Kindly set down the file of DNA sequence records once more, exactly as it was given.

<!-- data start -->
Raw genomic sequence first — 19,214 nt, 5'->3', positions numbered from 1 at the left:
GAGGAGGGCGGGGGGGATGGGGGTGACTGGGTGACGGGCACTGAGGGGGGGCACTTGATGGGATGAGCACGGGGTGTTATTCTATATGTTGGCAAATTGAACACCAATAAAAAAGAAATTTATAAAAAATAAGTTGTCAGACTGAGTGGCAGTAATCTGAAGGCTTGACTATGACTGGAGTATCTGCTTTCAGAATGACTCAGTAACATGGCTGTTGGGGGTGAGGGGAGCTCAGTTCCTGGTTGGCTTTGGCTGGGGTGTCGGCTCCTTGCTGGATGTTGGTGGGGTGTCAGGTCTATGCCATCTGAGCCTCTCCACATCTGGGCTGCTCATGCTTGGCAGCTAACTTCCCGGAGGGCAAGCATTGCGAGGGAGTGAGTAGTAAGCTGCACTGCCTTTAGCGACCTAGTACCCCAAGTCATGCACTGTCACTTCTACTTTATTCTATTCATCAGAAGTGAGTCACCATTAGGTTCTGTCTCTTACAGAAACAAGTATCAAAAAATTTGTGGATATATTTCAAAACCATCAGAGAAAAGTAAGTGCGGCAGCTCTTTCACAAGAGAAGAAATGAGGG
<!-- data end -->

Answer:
Raw genomic sequence first — 19,214 nt, 5'->3', positions numbered from 1 at the left:
GAGGAGGGCGGGGGGGATGGGGGTGACTGGGTGACGGGCACTGAGGGGGGGCACTTGATGGGATGAGCACGGGGTGTTATTCTATATGTTGGCAAATTGAACACCAATAAAAAAGAAATTTATAAAAAATAAGTTGTCAGACTGAGTGGCAGTAATCTGAAGGCTTGACTATGACTGGAGTATCTGCTTTCAGAATGACTCAGTAACATGGCTGTTGGGGGTGAGGGGAGCTCAGTTCCTGGTTGGCTTTGGCTGGGGTGTCGGCTCCTTGCTGGATGTTGGTGGGGTGTCAGGTCTATGCCATCTGAGCCTCTCCACATCTGGGCTGCTCATGCTTGGCAGCTAACTTCCCGGAGGGCAAGCATTGCGAGGGAGTGAGTAGTAAGCTGCACTGCCTTTAGCGACCTAGTACCCCAAGTCATGCACTGTCACTTCTACTTTATTCTATTCATCAGAAGTGAGTCACCATTAGGTTCTGTCTCTTACAGAAACAAGTATCAAAAAATTTGTGGATATATTTCAAAACCATCAGAGAAAAGTAAGTGCGGCAGCTCTTTCACAAGAGAAGAAATGAGGG